Stay in School

Capt. Terry Nugent, of Bourne, Massachusetts, recommends fishermen take a safety-training course. “My crew takes advantage of a free program put on by the Fishing Partnership,” he says. “It offers free survival training programs.” Check in your area to see where safety training is available; chances are it’s free or inexpensive to participate. Training often includes man-­overboard ­procedures, fire fighting, flares and EPIRBs, survival suits, life-raft ­equipment, helicopter hoist procedures, and basic first aid and CPR, says Nugent. Capt. Terry Nugent

Unhook Yourself

Mark Henderson, a captain from Cape Carteret, North Carolina, explains the hook-removal technique when the barb is buried beneath the skin. “Tie a surgeon’s loop in the end of a piece of monofilament of at least 20-pound-test,” says Henderson. “Slip the loop over the eye of the hook and down to the bend of the hook.” Press down on the eye of the hook, and hold it firmly with your opposite hand. While still pressing the eye to your skin, quickly yank the loop of monofilament away from the hook eye. Andy Steer

Pump it Up

“One vital piece of equipment is your bilge pump,” says Capt. Ray Markham, of Terra Ceia, Florida. Bilge pumps commonly have an automatic setting, with a float switch, for when bilge water reaches a certain level. If you’re unsure of the bilge pump, it’s worthwhile to fill the bilge with hose water while the boat is on a trailer to see if the pump kicks on. “It’s vital to know it’s working before leaving the dock,” Markham says. “On my next boat, regardless of the size, I’ll install a back-up bilge pump.” SHURflo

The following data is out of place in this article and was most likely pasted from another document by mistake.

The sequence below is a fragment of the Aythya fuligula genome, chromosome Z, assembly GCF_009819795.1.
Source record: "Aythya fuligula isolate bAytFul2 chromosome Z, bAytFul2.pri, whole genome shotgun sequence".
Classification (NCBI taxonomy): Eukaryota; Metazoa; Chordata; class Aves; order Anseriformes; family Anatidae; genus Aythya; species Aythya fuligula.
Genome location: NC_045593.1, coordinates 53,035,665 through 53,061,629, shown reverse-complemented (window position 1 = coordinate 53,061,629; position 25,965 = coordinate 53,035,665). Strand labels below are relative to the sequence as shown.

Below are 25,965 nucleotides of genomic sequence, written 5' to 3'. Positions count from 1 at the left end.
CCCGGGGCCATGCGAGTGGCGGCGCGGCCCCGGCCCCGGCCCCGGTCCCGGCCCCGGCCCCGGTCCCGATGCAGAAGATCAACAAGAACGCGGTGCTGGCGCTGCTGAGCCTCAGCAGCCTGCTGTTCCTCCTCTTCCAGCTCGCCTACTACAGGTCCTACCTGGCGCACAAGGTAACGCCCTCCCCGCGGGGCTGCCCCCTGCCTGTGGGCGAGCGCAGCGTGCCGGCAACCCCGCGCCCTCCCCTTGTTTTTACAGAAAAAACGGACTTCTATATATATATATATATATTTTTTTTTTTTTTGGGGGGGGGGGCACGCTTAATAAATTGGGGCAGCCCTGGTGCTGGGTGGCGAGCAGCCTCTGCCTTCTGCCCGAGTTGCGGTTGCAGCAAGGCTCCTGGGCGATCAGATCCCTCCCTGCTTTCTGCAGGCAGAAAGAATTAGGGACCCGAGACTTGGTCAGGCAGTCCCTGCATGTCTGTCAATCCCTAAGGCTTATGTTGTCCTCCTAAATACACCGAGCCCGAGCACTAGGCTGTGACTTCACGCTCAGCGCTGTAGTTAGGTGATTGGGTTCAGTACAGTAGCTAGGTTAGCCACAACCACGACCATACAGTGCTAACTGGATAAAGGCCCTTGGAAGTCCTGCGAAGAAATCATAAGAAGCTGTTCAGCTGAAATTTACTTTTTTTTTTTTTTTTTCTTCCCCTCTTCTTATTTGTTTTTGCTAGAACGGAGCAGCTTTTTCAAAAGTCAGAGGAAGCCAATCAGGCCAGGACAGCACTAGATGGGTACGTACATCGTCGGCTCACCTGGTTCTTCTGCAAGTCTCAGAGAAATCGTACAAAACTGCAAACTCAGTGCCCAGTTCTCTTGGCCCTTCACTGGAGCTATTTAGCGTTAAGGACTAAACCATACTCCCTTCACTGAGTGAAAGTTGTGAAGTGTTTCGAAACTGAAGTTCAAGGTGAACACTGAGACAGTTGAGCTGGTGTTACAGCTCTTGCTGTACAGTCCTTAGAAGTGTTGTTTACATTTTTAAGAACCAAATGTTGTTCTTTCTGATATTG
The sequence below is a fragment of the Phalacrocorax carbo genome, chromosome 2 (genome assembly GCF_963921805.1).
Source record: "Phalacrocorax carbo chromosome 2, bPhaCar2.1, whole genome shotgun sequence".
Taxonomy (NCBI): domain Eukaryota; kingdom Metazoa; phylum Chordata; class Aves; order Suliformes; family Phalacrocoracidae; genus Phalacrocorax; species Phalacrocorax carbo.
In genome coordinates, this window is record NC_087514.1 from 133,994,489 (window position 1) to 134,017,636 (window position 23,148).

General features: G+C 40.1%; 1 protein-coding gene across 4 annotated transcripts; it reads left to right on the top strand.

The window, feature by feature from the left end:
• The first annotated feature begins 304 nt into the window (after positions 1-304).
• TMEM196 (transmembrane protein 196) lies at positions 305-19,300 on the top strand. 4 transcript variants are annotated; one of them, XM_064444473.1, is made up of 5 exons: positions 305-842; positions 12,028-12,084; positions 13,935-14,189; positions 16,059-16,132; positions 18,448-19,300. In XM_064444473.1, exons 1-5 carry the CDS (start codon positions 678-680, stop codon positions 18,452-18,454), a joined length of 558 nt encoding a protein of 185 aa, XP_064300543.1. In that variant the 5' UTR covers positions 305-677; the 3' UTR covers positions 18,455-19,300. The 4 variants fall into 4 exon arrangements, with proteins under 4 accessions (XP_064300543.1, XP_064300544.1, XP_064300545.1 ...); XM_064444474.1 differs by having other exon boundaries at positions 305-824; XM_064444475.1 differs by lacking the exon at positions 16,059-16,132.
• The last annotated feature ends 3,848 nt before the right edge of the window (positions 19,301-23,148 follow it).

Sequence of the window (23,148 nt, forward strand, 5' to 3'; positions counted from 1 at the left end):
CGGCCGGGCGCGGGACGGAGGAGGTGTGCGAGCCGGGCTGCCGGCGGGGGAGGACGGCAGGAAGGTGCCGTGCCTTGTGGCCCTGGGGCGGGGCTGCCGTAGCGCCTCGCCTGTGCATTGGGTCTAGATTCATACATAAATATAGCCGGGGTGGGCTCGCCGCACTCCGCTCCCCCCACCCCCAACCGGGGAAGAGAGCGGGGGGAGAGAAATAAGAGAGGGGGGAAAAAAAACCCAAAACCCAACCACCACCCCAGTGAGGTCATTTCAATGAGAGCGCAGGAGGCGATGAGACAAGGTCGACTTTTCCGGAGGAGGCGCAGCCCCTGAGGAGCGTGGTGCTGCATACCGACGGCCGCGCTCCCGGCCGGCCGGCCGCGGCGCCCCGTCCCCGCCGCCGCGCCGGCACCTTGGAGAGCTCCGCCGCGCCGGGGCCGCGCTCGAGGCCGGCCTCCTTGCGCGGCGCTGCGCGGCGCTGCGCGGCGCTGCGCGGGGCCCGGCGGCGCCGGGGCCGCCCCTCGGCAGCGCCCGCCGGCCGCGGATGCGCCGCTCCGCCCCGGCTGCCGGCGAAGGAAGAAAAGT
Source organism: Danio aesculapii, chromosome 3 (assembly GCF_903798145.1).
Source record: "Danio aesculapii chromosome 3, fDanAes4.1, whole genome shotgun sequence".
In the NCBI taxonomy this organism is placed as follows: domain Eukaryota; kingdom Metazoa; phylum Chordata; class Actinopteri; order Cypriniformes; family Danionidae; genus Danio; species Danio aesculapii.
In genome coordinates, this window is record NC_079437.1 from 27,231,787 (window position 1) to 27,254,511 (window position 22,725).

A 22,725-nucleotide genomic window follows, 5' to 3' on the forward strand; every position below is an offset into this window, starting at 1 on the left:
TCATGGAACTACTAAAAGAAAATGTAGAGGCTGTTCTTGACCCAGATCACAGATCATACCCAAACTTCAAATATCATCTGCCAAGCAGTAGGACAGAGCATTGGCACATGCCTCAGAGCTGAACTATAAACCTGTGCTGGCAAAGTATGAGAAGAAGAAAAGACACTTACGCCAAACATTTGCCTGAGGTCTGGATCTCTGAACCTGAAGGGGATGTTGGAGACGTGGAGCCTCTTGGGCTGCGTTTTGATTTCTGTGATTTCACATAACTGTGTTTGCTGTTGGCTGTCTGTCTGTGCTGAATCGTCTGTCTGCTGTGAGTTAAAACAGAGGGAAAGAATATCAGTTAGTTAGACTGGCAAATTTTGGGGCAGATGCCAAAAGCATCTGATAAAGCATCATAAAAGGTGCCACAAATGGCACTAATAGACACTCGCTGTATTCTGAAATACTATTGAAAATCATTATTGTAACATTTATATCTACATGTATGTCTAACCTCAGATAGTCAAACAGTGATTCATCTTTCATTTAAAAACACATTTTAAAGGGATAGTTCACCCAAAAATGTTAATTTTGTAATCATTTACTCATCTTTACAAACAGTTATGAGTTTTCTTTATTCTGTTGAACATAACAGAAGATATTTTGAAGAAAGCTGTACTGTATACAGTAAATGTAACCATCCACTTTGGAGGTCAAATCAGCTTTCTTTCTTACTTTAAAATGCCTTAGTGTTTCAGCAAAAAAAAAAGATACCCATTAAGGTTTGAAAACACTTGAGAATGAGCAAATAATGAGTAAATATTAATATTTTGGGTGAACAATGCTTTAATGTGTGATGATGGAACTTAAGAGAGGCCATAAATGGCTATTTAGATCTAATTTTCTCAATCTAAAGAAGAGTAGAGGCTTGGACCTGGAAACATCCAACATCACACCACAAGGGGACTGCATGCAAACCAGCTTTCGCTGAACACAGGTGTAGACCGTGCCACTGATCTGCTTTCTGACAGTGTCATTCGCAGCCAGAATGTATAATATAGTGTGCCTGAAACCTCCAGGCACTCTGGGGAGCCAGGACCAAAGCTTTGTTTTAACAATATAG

A Brush with Billfish

“We have to be careful with the clients when billfishing,” says Capt. Walton Smith, of Los Sueños, Costa Rica. The less tired the billfish is — or the faster it’s fought to the boat — the better the chances it could jump on board or pull the leader man overboard. “Be extra cautious with big fish because the angler is tied to the fighting chair with little chance to escape,” he says. Smith’s clients are not allowed to jump into the water with the fish. Doug Olander

No Room for a Lifeboat

Anglers with smaller center-consoles who fish offshore don’t always have room for an inflatable life raft, but Capt. Eugene Hensley of Galveston, Texas, came up with a unique solution when he owned a 25-footer. “Smaller boats can carry truck inner tubes, rope and Co2 cartridges in a small dry box with your ditch bag,” he says. “In case of an emergency, three or four inflated inner tubes tied together make a great, inexpensive life raft.” Inner tubes are easy to fill up, especially with help from cartridges made for paintball guns or even a bike pump. Winslow

Keep Your Wits

Consider these tips from SKA ­tournament-winner Capt. Vaughn Ford when the boat’s rocking-and-rolling. “Moving from spot to spot, make sure that you secure sinkers, hooks and leaders on rods for safety,” says Ford, of Atlantic Beach, North Carolina. Ford requires his team to wear belt-pack PFDs when underway. “There’s no reason not to wear them,” he says. Keep knives placed so the sharp side can’t be fallen against, he advises, and make sure everyone is out of the way before the gaff comes out.